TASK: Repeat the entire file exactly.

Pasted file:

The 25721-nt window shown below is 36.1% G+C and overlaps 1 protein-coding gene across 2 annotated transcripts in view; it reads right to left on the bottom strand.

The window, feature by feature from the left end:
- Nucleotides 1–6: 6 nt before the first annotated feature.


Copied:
The 25721-nt window shown below is 36.1% G+C and overlaps 1 protein-coding gene across 2 annotated transcripts in view; it reads right to left on the bottom strand.

The window, feature by feature from the left end:
- Nucleotides 1–6: 6 nt before the first annotated feature.